A top Republican media consultant and two associates were suddenly terminated earlier this month from The Strategy Group for Media, a prominent GOP advertising firm.
Until recently, Nick Everhart was not just the president of the firm, he was one of the most prolific ad-makers in GOP politics. And now he is out at the SGM, a firm run by CEO Rex Elsass.
The Ohio-based company made television spots for Republicans all over the ballot, and Everhart was at the center of many of those productions. But that changed with a late-night email, according to a message Everhart sent to his GOP contacts and that was obtained by CQ Roll Call.
“After being forced to sign a non-compete 12 days earlier Rex fired myself, Matt Parker, & PJ Wenzel (the founders of the phone company Frontporch Strategies that we’d just bought) last Saturday night at 10:08PM via email from a lawyer,” Everhart wrote, referring to the April 6 missive that ended his time at the SGM. “12 years of commitment, loyalty, & work just tossed aside.”
Everhart declined to comment to CQ Roll Call, but his email to colleagues quickly spread around. Nearly every Republican operative CQ Roll Call contacted in Washington and elsewhere had either seen or heard about Everhart’s email.
“He was fired with cause,” SGM Chief Creative Officer Brian J. Berry said in an April 19 interview. “Just like any business in America, we have standards and rules. If those are violated, we take appropriate action.”
Berry declined to discuss further the cause for termination. A request to interview Elsass was returned by Berry.
The SGM is a dominant force in Republican politics, counting many House and Senate members as clients. Last cycle, it aided seven freshmen and more than 20 incumbents with their victories, according to the firm’s website.
“They are one of the major GOP firms now,” a GOP strategist said of the SGM. “You look at any sort of measure of their client list and where they do races, and they’re up there.”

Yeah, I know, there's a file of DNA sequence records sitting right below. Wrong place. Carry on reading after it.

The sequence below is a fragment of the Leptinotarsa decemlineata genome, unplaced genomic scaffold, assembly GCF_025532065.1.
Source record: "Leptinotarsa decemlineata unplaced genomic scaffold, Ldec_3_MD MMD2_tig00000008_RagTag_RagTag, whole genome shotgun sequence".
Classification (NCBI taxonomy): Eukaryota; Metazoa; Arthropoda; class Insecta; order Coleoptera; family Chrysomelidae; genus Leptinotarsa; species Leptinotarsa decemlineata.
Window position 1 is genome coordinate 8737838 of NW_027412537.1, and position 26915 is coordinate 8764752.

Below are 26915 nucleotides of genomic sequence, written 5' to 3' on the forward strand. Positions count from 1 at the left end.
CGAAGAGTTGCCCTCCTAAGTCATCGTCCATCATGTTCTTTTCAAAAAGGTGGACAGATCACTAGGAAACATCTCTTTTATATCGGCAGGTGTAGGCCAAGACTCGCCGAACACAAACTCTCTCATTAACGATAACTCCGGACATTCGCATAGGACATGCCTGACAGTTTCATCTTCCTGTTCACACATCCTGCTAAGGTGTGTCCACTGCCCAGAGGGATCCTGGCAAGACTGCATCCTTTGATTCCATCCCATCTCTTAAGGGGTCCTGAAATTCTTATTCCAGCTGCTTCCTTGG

But Elsass has been a controversial figure before, and Republicans have registered several complaints against him. In a 2007 GOP House primary, Elsass used B-roll footage of a former client’s commercial shoot in negative ads for another client.
Recently, Republicans griped over the firm’s work for then-Rep. Todd Akin, who ran for Senate in Missouri in 2012. Akin’s team failed to contain the political fallout from his infamous “legitimate rape” comment, and soon his candidacy became a contagion that hurt Republicans in other states and races.
Everhart’s separation is sudden, especially given that Elsass elevated him to president of the firm 13 months ago. Elsass crowed about him in a March 16, 2012, news release still on the company website, writing that Everhart “earned his way to the top” of the SGM.
“I’m just stunned, given that he was just recently promoted,” a competitor said.
This week, the SGM struck a different tone on Everhart.
“All I know is that if company rules and procedures are violated, then an employee forfeits their right to be on staff,” Berry said. “No matter if they’ve been there one day or 19 years.”
Following the speeches from elected officials, the crowd stands at long tables as they dig into BBQ, brunswick stew, cadillac rice at the Law Enforcement Cookout at Wayne Dasher's pond house in Glennville, Ga., on Thursday, April 17, 2014.